Just five months after the National Collegiate Athletic Association passed the law where athletes could profit off of their name, image, and likeness, the National Association of Intercollegiate Athletics follows up and does the same.
In a statement from the NAIA, they clarified what the law does, and how it is even more advantageous than the one the NCAA passed in October.
“The National Association of Intercollegiate Athletics will consider name, image and likeness legislation that would essentially allow unlimited outside compensation for athletes based on their fame. In addition, NAIA athletes — unlike those governed by the NCAA — could represent their schools while earning that outside compensation.”
The NAIA went a step ahead of the NCAA in this law for many reasons. In a CBS Sports interview, NAIA Commissioner Jim Carr stated one of those reasons.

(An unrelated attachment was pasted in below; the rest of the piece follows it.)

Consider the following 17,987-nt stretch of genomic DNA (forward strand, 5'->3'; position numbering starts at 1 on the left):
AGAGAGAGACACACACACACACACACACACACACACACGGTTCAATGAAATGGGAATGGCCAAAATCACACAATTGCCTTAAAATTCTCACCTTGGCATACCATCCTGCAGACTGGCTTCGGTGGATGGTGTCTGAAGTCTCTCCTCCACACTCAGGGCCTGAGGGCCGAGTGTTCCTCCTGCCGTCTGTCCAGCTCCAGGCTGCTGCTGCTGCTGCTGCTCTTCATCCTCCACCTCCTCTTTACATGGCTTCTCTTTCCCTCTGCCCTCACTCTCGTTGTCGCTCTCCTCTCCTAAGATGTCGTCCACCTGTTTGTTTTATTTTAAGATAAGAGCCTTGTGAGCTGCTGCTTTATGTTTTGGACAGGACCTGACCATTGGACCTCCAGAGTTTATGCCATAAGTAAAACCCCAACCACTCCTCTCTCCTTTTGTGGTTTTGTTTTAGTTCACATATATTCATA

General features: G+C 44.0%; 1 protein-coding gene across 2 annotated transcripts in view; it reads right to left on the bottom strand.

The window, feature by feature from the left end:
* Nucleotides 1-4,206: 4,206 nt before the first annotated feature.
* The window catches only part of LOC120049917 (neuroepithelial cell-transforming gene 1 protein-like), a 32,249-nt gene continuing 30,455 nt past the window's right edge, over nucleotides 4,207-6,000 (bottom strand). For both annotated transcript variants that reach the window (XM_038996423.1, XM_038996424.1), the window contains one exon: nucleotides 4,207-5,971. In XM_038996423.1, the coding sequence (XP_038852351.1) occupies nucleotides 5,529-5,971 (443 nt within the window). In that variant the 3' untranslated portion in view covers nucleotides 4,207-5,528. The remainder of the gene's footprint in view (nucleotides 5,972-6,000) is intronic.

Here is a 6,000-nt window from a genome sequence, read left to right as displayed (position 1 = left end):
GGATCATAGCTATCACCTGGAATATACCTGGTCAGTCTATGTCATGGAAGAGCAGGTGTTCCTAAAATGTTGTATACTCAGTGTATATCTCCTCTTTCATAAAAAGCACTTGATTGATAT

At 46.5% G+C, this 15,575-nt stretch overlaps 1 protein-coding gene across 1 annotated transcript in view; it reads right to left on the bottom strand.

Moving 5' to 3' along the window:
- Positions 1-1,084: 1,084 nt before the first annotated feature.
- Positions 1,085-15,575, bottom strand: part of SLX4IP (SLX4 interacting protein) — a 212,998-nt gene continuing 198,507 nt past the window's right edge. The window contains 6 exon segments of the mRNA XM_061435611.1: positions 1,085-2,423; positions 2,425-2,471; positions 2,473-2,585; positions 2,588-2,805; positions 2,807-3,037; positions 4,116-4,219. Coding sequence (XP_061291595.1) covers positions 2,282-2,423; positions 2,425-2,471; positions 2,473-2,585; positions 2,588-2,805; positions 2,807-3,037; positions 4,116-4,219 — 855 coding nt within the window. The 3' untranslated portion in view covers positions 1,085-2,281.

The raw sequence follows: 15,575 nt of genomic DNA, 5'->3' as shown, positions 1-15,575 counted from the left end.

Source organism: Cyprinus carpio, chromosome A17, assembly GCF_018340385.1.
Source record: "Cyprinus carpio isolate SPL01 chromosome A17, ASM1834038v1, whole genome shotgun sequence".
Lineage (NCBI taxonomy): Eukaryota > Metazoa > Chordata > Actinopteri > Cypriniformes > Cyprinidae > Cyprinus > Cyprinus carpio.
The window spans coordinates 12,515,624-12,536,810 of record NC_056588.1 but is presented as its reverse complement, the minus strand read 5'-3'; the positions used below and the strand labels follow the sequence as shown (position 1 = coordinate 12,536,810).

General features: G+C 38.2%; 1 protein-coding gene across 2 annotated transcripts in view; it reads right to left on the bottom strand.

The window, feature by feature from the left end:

“I think it’s the idea that the vast majority — almost all — of our student-athletes are not getting full scholarships,” Carr said. “If they can go out make a little extra money to pay for the rising cost of education, then it’s something we should allow them to do. For us, the risk of creating a recruiting advantage because of booster or influences like that is much smaller than it is at the highest levels of the NCAA.”
As an NAIA athlete myself, that makes total sense. We simply don’t get the scholarship money that top-tier athletes do in the NCAA. It’s part of the game.
Darren Porche, a Sterling College Football manager thinks the law will help schools and athletes financially.
“I truly think when you’re at a small school like an NAIA school it’s hard to come up with funds, so the fact that these athletes can now make money off of their name is great,” said Porche.
Sterling College track athlete Kody Marvin also has an optimistic approach to the new law but thinks some athletes may not use it as wisely.
“I think athletes can make a profit even at the NAIA level. Some athletes will just look at this as a chance to get paid and not take it as a way to show their talents and use these years of eligibility to prove what they can do,” said Marvin.
Whether or not NAIA athletes will actually profit from this law has yet to be seen, but unlike a month ago, they now have the ability to do just that.